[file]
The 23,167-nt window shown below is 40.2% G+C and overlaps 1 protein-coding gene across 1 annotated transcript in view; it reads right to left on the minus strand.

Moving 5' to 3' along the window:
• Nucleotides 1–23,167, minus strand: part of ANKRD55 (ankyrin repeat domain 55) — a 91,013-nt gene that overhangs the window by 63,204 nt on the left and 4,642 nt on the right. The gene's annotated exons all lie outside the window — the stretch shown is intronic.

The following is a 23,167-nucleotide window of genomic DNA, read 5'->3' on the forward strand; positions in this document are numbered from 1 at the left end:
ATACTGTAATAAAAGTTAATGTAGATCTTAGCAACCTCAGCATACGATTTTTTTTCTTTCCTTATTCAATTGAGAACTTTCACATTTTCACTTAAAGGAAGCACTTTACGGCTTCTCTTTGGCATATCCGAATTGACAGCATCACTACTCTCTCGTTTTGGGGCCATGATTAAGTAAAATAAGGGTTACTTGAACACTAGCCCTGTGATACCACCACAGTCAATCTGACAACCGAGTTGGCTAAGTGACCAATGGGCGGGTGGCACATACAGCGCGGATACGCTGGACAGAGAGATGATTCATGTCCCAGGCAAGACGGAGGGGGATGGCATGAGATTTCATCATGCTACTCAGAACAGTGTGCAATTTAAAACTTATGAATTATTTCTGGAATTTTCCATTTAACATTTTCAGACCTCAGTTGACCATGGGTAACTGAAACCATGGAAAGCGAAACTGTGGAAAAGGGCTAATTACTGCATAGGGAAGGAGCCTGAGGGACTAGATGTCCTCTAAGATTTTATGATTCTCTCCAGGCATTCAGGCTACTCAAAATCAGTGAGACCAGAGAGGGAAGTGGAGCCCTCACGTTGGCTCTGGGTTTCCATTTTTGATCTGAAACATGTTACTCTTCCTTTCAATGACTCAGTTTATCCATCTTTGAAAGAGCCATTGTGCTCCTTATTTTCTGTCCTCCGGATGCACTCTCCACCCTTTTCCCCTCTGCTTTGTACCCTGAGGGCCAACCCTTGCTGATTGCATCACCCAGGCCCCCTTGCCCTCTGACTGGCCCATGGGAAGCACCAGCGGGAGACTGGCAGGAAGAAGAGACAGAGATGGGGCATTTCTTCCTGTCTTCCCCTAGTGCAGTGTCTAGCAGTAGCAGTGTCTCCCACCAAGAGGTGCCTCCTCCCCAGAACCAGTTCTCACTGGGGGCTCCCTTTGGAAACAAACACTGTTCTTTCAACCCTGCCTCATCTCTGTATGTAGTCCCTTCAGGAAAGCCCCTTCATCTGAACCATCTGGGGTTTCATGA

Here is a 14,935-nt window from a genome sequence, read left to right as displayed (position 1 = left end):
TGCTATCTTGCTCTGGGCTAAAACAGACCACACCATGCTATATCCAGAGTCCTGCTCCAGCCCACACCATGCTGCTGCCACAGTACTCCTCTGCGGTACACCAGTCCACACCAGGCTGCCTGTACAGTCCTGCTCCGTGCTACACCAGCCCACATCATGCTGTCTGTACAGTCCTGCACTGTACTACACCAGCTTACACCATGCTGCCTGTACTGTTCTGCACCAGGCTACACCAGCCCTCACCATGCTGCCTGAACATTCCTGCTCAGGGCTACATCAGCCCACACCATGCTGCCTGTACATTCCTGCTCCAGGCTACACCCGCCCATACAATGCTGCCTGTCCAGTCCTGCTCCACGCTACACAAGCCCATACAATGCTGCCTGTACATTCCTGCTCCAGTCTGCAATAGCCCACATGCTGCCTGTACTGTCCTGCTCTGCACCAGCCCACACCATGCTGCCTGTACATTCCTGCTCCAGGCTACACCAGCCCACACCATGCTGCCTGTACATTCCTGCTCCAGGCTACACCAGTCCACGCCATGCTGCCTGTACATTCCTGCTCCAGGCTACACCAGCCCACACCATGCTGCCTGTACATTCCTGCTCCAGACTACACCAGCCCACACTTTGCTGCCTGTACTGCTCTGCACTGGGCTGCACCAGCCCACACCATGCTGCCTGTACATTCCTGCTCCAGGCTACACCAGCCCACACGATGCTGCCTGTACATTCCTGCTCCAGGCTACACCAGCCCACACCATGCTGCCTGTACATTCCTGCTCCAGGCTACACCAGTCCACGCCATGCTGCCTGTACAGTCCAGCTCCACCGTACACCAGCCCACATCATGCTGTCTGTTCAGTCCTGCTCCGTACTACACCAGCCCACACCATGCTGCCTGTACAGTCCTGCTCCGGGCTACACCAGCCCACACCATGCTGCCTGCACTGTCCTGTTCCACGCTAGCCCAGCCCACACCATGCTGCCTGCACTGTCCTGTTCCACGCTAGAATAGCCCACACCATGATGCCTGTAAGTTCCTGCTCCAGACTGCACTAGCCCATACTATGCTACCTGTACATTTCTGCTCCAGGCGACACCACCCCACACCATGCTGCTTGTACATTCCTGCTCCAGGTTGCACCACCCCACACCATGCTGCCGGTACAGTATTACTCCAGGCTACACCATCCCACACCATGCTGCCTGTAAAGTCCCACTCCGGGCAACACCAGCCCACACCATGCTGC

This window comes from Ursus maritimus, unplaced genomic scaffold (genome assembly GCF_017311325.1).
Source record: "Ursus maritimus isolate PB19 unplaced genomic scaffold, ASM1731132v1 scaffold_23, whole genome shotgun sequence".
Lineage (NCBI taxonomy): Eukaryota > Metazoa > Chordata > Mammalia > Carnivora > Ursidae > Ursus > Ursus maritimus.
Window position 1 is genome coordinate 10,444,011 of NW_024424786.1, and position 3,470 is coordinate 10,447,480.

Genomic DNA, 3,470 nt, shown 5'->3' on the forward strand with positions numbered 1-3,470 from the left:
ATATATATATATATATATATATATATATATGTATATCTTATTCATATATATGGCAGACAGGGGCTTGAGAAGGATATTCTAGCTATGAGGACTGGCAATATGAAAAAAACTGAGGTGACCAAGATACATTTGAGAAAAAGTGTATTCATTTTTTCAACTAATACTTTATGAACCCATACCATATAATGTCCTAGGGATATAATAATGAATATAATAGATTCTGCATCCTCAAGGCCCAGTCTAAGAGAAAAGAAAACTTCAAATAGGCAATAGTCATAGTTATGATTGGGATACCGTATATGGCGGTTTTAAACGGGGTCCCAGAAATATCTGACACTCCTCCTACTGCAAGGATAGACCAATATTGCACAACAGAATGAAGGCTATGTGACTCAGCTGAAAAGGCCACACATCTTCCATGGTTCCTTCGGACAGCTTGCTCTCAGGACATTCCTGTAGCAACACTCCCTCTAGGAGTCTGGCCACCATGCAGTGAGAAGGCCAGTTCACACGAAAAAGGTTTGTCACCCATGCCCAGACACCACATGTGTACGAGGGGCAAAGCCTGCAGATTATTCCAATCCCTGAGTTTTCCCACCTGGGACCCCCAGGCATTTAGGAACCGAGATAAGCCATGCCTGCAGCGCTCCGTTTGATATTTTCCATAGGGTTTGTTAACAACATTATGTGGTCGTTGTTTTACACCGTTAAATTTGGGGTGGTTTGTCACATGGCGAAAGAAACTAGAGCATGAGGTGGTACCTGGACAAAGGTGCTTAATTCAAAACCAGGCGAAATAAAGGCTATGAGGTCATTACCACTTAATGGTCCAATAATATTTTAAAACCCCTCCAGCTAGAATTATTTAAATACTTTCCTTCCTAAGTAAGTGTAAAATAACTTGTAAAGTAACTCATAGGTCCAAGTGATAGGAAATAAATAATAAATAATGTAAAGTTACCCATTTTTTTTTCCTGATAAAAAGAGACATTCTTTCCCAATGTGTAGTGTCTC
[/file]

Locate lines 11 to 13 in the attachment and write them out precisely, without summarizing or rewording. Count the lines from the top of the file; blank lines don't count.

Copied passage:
Window position 1 is genome coordinate 10,444,011 of NW_024424786.1, and position 3,470 is coordinate 10,447,480.

Genomic DNA, 3,470 nt, shown 5'->3' on the forward strand with positions numbered 1-3,470 from the left:
ATATATATATATATATATATATATATATATGTATATCTTATTCATATATATGGCAGACAGGGGCTTGAGAAGGATATTCTAGCTATGAGGACTGGCAATATGAAAAAAACTGAGGTGACCAAGATACATTTGAGAAAAAGTGTATTCATTTTTTCAACTAATACTTTATGAACCCATACCATATAATGTCCTAGGGATATAATAATGAATATAATAGATTCTGCATCCTCAAGGCCCAGTCTAAGAGAAAAGAAAACTTCAAATAGGCAATAGTCATAGTTATGATTGGGATACCGTATATGGCGGTTTTAAACGGGGTCCCAGAAATATCTGACACTCCTCCTACTGCAAGGATAGACCAATATTGCACAACAGAATGAAGGCTATGTGACTCAGCTGAAAAGGCCACACATCTTCCATGGTTCCTTCGGACAGCTTGCTCTCAGGACATTCCTGTAGCAACACTCCCTCTAGGAGTCTGGCCACCATGCAGTGAGAAGGCCAGTTCACACGAAAAAGGTTTGTCACCCATGCCCAGACACCACATGTGTACGAGGGGCAAAGCCTGCAGATTATTCCAATCCCTGAGTTTTCCCACCTGGGACCCCCAGGCATTTAGGAACCGAGATAAGCCATGCCTGCAGCGCTCCGTTTGATATTTTCCATAGGGTTTGTTAACAACATTATGTGGTCGTTGTTTTACACCGTTAAATTTGGGGTGGTTTGTCACATGGCGAAAGAAACTAGAGCATGAGGTGGTACCTGGACAAAGGTGCTTAATTCAAAACCAGGCGAAATAAAGGCTATGAGGTCATTACCACTTAATGGTCCAATAATATTTTAAAACCCCTCCAGCTAGAATTATTTAAATACTTTCCTTCCTAAGTAAGTGTAAAATAACTTGTAAAGTAACTCATAGGTCCAAGTGATAGGAAATAAATAATAAATAATGTAAAGTTACCCATTTTTTTTTCCTGATAAAAAGAGACATTCTTTCCCAATGTGTAGTGTCTC